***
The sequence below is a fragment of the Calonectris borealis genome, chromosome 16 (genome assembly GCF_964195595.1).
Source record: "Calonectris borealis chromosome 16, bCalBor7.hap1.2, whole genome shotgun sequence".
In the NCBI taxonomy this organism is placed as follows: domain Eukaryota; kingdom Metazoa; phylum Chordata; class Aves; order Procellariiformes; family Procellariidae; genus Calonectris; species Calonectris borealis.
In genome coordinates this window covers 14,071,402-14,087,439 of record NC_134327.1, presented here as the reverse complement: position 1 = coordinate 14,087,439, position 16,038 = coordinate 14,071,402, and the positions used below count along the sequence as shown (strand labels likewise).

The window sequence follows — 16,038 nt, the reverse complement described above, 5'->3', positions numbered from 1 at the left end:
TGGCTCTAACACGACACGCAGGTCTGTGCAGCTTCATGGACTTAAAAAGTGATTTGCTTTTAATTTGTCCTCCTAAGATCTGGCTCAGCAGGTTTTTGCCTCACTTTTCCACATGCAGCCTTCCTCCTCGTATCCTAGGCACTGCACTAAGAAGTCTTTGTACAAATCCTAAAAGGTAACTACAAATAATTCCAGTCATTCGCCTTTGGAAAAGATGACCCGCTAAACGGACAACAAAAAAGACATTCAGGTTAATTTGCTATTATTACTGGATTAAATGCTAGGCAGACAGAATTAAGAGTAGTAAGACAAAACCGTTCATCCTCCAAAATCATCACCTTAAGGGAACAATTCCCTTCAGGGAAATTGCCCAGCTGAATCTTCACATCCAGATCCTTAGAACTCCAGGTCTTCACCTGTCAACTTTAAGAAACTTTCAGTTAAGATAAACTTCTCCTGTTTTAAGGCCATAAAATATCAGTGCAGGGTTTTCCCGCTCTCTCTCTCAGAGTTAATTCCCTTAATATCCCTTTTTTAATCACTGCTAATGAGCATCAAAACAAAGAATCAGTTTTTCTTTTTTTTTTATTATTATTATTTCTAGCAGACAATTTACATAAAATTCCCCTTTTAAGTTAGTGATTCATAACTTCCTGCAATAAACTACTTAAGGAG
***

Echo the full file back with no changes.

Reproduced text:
The sequence below is a fragment of the Calonectris borealis genome, chromosome 16 (genome assembly GCF_964195595.1).
Source record: "Calonectris borealis chromosome 16, bCalBor7.hap1.2, whole genome shotgun sequence".
In the NCBI taxonomy this organism is placed as follows: domain Eukaryota; kingdom Metazoa; phylum Chordata; class Aves; order Procellariiformes; family Procellariidae; genus Calonectris; species Calonectris borealis.
In genome coordinates this window covers 14,071,402-14,087,439 of record NC_134327.1, presented here as the reverse complement: position 1 = coordinate 14,087,439, position 16,038 = coordinate 14,071,402, and the positions used below count along the sequence as shown (strand labels likewise).

The window sequence follows — 16,038 nt, the reverse complement described above, 5'->3', positions numbered from 1 at the left end:
TGGCTCTAACACGACACGCAGGTCTGTGCAGCTTCATGGACTTAAAAAGTGATTTGCTTTTAATTTGTCCTCCTAAGATCTGGCTCAGCAGGTTTTTGCCTCACTTTTCCACATGCAGCCTTCCTCCTCGTATCCTAGGCACTGCACTAAGAAGTCTTTGTACAAATCCTAAAAGGTAACTACAAATAATTCCAGTCATTCGCCTTTGGAAAAGATGACCCGCTAAACGGACAACAAAAAAGACATTCAGGTTAATTTGCTATTATTACTGGATTAAATGCTAGGCAGACAGAATTAAGAGTAGTAAGACAAAACCGTTCATCCTCCAAAATCATCACCTTAAGGGAACAATTCCCTTCAGGGAAATTGCCCAGCTGAATCTTCACATCCAGATCCTTAGAACTCCAGGTCTTCACCTGTCAACTTTAAGAAACTTTCAGTTAAGATAAACTTCTCCTGTTTTAAGGCCATAAAATATCAGTGCAGGGTTTTCCCGCTCTCTCTCTCAGAGTTAATTCCCTTAATATCCCTTTTTTAATCACTGCTAATGAGCATCAAAACAAAGAATCAGTTTTTCTTTTTTTTTTATTATTATTATTTCTAGCAGACAATTTACATAAAATTCCCCTTTTAAGTTAGTGATTCATAACTTCCTGCAATAAACTACTTAAGGAG